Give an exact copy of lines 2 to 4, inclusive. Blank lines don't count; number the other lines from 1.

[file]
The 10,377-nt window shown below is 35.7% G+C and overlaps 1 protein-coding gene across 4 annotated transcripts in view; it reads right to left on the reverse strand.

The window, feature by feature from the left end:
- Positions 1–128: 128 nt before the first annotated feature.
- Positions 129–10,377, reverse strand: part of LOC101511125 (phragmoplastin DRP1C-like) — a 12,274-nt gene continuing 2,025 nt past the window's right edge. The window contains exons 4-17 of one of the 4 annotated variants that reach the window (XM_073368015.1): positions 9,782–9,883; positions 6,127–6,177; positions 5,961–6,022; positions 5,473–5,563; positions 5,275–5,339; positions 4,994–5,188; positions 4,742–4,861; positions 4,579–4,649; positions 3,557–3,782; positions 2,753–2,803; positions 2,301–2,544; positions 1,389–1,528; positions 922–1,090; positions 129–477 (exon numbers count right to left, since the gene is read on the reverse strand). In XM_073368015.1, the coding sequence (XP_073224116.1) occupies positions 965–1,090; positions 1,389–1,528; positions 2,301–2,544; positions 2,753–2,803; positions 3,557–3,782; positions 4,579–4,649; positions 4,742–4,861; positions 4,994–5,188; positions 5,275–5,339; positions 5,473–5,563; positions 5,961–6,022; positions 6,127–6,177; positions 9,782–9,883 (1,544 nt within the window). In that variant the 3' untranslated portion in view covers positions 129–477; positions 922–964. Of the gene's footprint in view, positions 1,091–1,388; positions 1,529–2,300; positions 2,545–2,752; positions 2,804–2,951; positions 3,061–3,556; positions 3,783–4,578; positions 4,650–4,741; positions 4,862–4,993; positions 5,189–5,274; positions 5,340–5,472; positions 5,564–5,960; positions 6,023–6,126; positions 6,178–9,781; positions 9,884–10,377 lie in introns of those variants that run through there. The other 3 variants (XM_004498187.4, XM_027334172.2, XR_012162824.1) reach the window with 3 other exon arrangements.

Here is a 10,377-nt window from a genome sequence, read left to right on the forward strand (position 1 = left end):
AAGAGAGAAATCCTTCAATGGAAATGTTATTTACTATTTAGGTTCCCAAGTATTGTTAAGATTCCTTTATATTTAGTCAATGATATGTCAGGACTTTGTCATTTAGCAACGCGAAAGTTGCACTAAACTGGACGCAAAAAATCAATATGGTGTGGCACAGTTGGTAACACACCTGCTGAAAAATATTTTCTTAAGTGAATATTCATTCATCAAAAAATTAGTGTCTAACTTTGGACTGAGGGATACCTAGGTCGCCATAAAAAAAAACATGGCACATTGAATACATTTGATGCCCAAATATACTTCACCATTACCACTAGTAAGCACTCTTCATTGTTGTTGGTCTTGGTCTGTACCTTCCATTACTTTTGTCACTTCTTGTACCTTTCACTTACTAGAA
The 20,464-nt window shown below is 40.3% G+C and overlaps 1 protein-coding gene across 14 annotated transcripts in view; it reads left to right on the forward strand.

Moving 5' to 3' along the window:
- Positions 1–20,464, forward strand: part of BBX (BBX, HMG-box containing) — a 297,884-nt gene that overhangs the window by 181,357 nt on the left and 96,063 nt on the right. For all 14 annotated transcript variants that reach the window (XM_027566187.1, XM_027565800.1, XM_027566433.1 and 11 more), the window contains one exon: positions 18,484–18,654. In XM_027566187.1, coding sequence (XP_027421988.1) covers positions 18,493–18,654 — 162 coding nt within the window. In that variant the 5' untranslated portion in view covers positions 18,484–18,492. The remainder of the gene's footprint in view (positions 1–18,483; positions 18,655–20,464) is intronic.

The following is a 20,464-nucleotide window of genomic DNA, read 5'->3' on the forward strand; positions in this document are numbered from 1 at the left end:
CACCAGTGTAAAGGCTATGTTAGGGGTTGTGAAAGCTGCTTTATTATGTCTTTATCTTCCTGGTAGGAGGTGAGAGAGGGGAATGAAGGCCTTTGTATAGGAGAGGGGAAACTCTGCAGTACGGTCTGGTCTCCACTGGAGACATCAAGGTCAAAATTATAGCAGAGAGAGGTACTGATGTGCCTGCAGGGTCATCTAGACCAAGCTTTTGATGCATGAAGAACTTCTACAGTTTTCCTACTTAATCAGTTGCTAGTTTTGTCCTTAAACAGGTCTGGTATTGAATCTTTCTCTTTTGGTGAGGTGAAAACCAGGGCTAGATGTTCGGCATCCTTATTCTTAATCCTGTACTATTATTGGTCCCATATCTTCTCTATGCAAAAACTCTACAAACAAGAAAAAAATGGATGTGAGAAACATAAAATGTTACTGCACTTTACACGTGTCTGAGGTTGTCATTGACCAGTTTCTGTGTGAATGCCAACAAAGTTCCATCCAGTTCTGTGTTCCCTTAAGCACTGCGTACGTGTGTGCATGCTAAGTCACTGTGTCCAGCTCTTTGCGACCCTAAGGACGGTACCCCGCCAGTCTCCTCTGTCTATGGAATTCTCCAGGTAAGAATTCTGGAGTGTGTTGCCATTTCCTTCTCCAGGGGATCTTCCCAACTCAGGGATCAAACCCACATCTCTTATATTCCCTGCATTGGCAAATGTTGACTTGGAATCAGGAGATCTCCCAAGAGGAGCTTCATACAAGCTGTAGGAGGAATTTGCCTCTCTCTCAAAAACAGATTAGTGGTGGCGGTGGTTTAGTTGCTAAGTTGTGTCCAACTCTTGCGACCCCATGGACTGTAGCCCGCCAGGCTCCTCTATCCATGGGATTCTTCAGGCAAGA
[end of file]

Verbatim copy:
The window, feature by feature from the left end:
- Positions 1–128: 128 nt before the first annotated feature.
- Positions 129–10,377, reverse strand: part of LOC101511125 (phragmoplastin DRP1C-like) — a 12,274-nt gene continuing 2,025 nt past the window's right edge. The window contains exons 4-17 of one of the 4 annotated variants that reach the window (XM_073368015.1): positions 9,782–9,883; positions 6,127–6,177; positions 5,961–6,022; positions 5,473–5,563; positions 5,275–5,339; positions 4,994–5,188; positions 4,742–4,861; positions 4,579–4,649; positions 3,557–3,782; positions 2,753–2,803; positions 2,301–2,544; positions 1,389–1,528; positions 922–1,090; positions 129–477 (exon numbers count right to left, since the gene is read on the reverse strand). In XM_073368015.1, the coding sequence (XP_073224116.1) occupies positions 965–1,090; positions 1,389–1,528; positions 2,301–2,544; positions 2,753–2,803; positions 3,557–3,782; positions 4,579–4,649; positions 4,742–4,861; positions 4,994–5,188; positions 5,275–5,339; positions 5,473–5,563; positions 5,961–6,022; positions 6,127–6,177; positions 9,782–9,883 (1,544 nt within the window). In that variant the 3' untranslated portion in view covers positions 129–477; positions 922–964. Of the gene's footprint in view, positions 1,091–1,388; positions 1,529–2,300; positions 2,545–2,752; positions 2,804–2,951; positions 3,061–3,556; positions 3,783–4,578; positions 4,650–4,741; positions 4,862–4,993; positions 5,189–5,274; positions 5,340–5,472; positions 5,564–5,960; positions 6,023–6,126; positions 6,178–9,781; positions 9,884–10,377 lie in introns of those variants that run through there. The other 3 variants (XM_004498187.4, XM_027334172.2, XR_012162824.1) reach the window with 3 other exon arrangements.